The danger of empty rhetoric
Consider the Japanese economic model. Remember when the land of the Rising Sun was going to show us all how crony corporatism beat free markets hollow? Or Germany, or Europe? Heck, I'm old enough to remember when the Soviet Union was a superior model for Third World development. These ideas sure look silly now. But emptying an old closet full of snake oil isn't like quietly purging your bell-bottoms and big glasses.
In this context please ponder Haiti. I've been getting more than 100 press releases a week on the devastating earthquake. Of course I'm not criticizing the urgent humanitarian response to a massive disaster. But surely the people really busy helping out have no time to draft, edit, proof and send out a flood of generally self-serving publicity as though it constituted some important form of international first aid.
The time politicians spend passing each other notes is time not spent digging through rubble or handing out water. Besides, it tends to create the unpleasant impression they are wasting scarce brain power figuring out how to pose to best effect against a riveting backdrop of human tragedy.
Most press releases have at least resisted the crass impulse to use the crisis as leverage for a favoured policy change. But, within two days, the Bloc Québécois demanded a "Marshall Plan" for Haiti as if the Marshall Plan were not, very famously, a successful initiative to rebuild advanced industrial economies devastated by war rather than a plan to promote development where it had not previously taken place.
Six days later the head of the IMF, who has a PhD in economics, repeated this inane demand.
Such bloviation is not harmless. The latest rhetorical trend is self-satisfied and misleading rhetoric about a 10-year effort to help Haiti as though we had any genuine idea how to do it. Remember, an equally powerful earthquake near San Francisco in 1989 killed 63 people rather than 200,000. The lethal difference is that Haiti is an "underdeveloped" country. We've been trying to help such countries since long before poverty was renamed "the Third World" with surprisingly little success.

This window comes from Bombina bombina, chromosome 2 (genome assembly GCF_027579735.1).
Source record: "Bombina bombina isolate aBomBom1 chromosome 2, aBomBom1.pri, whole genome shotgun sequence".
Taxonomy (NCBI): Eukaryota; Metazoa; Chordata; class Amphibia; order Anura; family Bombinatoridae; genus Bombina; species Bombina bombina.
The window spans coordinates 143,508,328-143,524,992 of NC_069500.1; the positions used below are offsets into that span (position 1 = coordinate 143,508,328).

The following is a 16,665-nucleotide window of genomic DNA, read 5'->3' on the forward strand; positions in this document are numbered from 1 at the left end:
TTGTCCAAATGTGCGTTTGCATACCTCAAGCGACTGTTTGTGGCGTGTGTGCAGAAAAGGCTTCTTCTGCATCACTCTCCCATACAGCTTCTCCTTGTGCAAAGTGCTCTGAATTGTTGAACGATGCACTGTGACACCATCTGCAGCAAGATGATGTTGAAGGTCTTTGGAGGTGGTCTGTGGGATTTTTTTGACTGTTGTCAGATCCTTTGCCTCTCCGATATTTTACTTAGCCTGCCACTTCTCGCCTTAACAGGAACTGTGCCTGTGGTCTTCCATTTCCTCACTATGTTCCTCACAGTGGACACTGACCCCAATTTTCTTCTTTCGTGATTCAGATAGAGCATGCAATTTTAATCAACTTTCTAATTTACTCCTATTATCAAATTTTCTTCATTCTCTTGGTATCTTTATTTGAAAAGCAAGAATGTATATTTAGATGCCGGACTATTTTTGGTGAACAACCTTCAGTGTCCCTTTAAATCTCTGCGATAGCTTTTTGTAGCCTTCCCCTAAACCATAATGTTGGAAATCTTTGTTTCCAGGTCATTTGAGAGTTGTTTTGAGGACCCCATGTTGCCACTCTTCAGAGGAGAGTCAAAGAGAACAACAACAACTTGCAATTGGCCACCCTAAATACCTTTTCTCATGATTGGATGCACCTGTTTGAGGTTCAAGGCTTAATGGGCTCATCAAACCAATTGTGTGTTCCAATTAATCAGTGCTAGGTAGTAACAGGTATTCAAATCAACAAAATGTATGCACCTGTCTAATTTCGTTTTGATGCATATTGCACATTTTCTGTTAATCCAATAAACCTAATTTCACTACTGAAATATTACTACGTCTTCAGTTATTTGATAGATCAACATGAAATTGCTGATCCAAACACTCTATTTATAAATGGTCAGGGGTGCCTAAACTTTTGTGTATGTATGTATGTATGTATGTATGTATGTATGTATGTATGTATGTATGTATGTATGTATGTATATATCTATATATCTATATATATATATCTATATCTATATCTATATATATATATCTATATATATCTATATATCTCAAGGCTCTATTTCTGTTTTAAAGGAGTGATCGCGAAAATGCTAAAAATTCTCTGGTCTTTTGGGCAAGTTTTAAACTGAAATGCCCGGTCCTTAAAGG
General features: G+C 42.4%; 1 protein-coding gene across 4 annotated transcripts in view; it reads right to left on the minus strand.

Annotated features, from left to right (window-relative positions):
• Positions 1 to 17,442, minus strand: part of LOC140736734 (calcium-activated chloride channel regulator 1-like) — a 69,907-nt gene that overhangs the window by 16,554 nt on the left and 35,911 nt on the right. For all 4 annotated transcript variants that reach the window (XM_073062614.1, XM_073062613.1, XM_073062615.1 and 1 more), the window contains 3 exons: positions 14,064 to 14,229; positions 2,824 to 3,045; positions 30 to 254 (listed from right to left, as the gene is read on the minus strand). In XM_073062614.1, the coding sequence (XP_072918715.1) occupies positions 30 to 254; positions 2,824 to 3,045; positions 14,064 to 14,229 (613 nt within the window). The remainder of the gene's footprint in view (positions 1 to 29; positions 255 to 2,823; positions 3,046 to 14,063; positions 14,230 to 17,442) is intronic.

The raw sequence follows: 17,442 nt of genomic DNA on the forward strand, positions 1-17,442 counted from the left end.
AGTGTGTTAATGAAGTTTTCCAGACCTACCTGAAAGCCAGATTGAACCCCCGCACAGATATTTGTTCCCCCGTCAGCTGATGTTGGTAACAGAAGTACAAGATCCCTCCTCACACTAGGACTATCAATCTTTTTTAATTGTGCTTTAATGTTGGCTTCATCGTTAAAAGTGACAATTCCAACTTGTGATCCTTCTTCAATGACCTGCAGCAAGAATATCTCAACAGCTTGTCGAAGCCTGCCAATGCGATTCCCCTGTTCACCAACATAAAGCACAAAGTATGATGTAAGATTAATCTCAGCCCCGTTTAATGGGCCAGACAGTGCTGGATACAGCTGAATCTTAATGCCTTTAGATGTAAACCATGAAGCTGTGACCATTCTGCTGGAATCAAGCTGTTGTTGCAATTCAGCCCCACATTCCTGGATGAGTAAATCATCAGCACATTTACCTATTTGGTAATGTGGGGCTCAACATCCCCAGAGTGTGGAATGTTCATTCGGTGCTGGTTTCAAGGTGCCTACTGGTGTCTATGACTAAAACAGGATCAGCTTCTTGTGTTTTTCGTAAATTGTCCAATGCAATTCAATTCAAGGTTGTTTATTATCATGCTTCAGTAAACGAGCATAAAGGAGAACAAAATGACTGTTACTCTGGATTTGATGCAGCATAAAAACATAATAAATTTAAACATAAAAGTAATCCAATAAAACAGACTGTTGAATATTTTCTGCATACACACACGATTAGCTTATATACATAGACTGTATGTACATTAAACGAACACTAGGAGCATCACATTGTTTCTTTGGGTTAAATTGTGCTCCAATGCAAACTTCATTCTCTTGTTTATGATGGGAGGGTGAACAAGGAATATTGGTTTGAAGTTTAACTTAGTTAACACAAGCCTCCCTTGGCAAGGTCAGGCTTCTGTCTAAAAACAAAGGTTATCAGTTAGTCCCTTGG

And, while there are some clear lessons from decades of failed development aid, we don't seem able to focus on them. Indeed, a month from now I expect Haiti will have disappeared from my journalistic inbox as completely as, say, effective reform of Canadian health care.
Or aboriginal policy in Canada. Once a hot topic, it too has gone almost totally cold despite occasional tragic or alarming news stories. Which does not, I hasten to add, mean it's not still a major problem. Indeed, it means it's likely to get a lot worse.
There are a number of reasons why progress on the aboriginal front is difficult, from a deep background of historical tragedy, to aboriginal leaders' stridently impossible demands to oily and nebulous mainstream politicians.
I don't mean politically impossible; I mean metaphysically. History cannot be undone and the white man will not get back on his ship and go "home" to Europe. Any mainstream politician who tries to engage the Indian Industry in real discussions courts policy failure and PR disaster. But that does not begin to excuse their lack of imagination or courage.
Here I'd like to insert a plug for the riveting new novel Uprising by my colleague Doug Bland, chair of defence management studies at Queen's University (full disclosure: my wife and I are credited with helping in the editing). Uprising combines page-turning action with a sympathetic portrayal of many points of view including frustrated aboriginal radicals. The one group Doug's vitriolic pen fully dissolves, and rightly so, are politicians who ooze their way to the top with emptily smug rhetoric. With no vision beyond seeing themselves re-elected and advancing in ministerial rank, they will not speak hard truths to voters or aboriginal activists, and cannot bring themselves to make major policy changes that might avert the drift to disaster.
The scary scenario Doug outlines is a warning, not a prediction. But it is horrifyingly plausible in many ways. And when it reaches its disastrous conclusion, Ottawa is reduced to a pitiful attic full of abandoned files on forgotten initiatives.
For a journalist that's just life. For a nation it's a major problem.
[First published in the Ottawa Citizen]